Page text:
Anyway, ten years after the Indo-Chinese war, a brave young man named Pavan Verma, who studied engineering in Dusseldorf, came back with his degree and a soft corner for Chinese food, the only cuisine he could stomach in a foreign land and intimately fell in love with it. He chucked up his degree and instead opened Golden Dragon, a Chinese eatery in Vasant Vihar. Today, his sons Rohit and Nitin, who run the show, would tell you about our unwavering love for Chinese food. And during all the ups and downs in Indo-Chinese ties, Vermas’ business only flourished.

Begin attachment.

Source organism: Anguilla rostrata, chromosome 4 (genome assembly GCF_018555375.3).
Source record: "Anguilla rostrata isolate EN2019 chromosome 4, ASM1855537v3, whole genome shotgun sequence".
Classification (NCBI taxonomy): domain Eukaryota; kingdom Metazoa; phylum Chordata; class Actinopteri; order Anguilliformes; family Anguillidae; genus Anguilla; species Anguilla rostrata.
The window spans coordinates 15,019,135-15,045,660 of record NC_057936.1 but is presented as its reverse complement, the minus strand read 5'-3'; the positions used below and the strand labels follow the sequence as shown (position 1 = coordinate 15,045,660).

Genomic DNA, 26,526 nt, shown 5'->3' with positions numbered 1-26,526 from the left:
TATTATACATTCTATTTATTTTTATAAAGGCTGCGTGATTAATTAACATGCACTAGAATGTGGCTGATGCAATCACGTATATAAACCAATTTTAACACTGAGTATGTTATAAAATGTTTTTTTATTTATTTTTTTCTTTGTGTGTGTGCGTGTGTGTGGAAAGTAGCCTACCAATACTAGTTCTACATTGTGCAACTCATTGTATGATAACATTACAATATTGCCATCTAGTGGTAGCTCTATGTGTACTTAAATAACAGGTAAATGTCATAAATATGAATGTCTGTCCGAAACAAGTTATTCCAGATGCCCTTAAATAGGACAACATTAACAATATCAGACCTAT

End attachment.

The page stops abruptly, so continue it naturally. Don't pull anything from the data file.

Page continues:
Differences in the world view through history generally found expressions in geopolitical doctrine and economic policies. Sometimes these differences were also naturally reflected in the most universal things such as food. History is replete with hearsays like how during the height of the Cold War, vodka, which is associated with the then Soviet Union, was poured on the streets in America and bartenders demanded a ban on it as well as Moscow mule. Well, in 2016, all was forgotten. Vodka outperformed whiskey as Americans drank approximately 69.8 million crates of this clear distilled alcoholic beverage (almost one in three bottles ordered in bars was vodka), against 53 million crates of whiskey.